3 Common Misconceptions of Clinical Trials

For many, the idea of participating in a clinical trial sounds intimidating, risky, or downright inconvenient. However, especially for people with conditions like IBD—a condition that researchers are still working to understand and effectively treat—participating in a clinical trial can have a profound positive impact, not only on an individual level, but for future patients as well.

Read about the most common misconceptions of clinical trials—and discover that a clinical trial might be the best choice as you take steps towards getting your IBD symptoms under control.

1.

Misconception: You’ll feel like you’re part of a mad scientist’s experiment

Thinking that you’ll be thrown into an unpredictable environment led by a fuzzy-haired maniac in a lab coat, subjected to tests with uncertain methods and outcomes? Think again.

Find Your Treatment

See what treatments are right for you by answering a couple questions.

What condition do you have?

Crohn's Disease Ulcerative Colitis

Reality: You’ll likely be working with some of the best doctors in the field

Clinical trials are designed to evaluate the latest innovations in the pharmaceutical market. These innovations are spearheaded by leading professionals who have performed in-depth research on your condition and focused their career on creating better IBD treatment outcomes. Rest assured that they are passionate and knowledgeable about your condition, your current treatment, and your health. In fact, participating in an IBD clinical trial is a great way to get face-to-face time with highly qualified researchers and doctors who may be able to share insight around your symptoms and treatment options.

2.

Misconception: The medications will have worse side effects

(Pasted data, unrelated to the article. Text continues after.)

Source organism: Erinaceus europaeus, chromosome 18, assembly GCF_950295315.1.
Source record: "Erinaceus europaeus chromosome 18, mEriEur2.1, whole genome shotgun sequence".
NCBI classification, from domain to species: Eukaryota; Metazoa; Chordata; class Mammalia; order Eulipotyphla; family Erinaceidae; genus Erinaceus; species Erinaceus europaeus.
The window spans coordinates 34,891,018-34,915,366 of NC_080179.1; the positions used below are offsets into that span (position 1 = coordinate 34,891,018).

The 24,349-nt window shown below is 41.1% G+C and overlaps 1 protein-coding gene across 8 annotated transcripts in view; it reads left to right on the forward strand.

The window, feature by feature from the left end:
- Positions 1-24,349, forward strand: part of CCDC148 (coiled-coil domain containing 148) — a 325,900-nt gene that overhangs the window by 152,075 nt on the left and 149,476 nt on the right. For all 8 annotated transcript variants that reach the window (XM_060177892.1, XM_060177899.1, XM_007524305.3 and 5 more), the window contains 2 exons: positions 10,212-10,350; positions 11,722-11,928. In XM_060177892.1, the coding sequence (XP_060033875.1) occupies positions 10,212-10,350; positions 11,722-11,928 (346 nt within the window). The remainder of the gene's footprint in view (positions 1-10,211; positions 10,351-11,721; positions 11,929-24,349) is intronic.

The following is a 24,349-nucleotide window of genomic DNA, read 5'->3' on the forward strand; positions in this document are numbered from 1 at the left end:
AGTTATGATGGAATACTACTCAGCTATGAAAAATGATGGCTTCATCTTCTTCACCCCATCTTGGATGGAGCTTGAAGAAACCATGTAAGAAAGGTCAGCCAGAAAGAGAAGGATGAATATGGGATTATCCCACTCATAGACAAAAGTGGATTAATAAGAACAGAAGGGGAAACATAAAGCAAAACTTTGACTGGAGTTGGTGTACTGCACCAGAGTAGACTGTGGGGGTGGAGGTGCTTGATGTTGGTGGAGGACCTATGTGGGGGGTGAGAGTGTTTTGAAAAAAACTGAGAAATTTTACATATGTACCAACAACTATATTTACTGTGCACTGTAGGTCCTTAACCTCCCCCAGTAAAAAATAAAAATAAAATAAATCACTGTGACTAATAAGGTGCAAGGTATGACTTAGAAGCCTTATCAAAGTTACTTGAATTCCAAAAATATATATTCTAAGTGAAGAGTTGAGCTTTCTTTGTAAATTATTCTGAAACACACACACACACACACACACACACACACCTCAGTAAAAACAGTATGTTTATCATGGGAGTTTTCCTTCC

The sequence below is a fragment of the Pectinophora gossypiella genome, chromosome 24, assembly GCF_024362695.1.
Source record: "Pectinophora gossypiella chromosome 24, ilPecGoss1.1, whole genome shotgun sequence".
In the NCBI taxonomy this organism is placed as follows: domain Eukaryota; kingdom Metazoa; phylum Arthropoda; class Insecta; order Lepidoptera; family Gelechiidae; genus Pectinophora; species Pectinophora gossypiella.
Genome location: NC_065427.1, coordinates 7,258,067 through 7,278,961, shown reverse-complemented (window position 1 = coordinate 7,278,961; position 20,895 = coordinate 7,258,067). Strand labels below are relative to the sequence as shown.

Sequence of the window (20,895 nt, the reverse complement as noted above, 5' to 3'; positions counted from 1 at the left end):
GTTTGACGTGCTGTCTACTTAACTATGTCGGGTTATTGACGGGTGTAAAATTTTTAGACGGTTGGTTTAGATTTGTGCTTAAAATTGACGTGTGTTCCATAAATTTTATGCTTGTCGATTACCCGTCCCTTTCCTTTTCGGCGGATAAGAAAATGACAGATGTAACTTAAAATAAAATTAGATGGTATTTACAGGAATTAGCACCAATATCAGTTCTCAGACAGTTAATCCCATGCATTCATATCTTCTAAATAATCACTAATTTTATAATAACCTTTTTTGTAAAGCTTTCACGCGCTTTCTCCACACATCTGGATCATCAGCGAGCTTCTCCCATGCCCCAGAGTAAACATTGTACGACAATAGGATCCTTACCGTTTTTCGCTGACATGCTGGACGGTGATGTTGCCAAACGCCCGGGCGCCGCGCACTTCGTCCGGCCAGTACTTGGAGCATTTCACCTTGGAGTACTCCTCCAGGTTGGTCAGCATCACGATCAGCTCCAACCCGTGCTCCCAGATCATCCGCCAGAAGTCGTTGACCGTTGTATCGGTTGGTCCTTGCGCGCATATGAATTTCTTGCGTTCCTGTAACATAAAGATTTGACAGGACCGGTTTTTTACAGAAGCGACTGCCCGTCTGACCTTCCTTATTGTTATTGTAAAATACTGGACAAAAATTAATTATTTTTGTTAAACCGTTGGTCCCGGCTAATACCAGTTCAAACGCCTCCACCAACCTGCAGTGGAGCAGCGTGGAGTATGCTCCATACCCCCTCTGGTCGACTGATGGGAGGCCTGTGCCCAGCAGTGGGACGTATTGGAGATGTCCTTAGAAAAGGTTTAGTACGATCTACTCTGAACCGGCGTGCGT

Medications in clinical trials are being tested for the first time—there’s no telling what unpredictable side effects they might have, right? Actually, this couldn’t be further from the truth.

Reality: Often, the drugs have less side effects than existing options

By the time new medications make it to clinical trials, they have already undergone testing for efficacy and safety. A standard procedure that requires that a new drug pass through multiple phases of clinical trials ensures that, by the time you’re using it in a clinical trial, it’s safe and at least somewhat effective.

Keep in mind that you might not even be testing an entirely new IBD treatment, as pharmaceutical companies might be testing a different administration (oral vs. intravenous, liquid capsule vs. powder tablet) of a formula that’s already been on the market for years. Very often, new medications are being developed by well-known, successful drug companies who are on a mission for safer, more convenient, or less expensive alternatives to an already existing formula.

3.

Misconception: You’ll be spending a lot of time in a research lab

Think you’ll be spending hours upon hours hooked up to an array of machines, wondering what the people in lab coats are writing down in their notebooks? Think again!

Reality: You’ll probably visit your local clinic or hospital

The timing of your visits will depend on your specific trial, but one thing’s almost certain: you’ll simply visit a clinic or hospital. The medical team that’s running the trial works in close collaboration with your GI’s practising hospital, and while they might have your results sent to a lab off-premises, you’ll most likely be reporting to same clinical setting that you’re already familiar with.

Trials are taking place all over the country, if you're interested in learning more about participating in an IBD clinical trial near you, explore your options here.

Support

Sign up now and speak to a research coordinator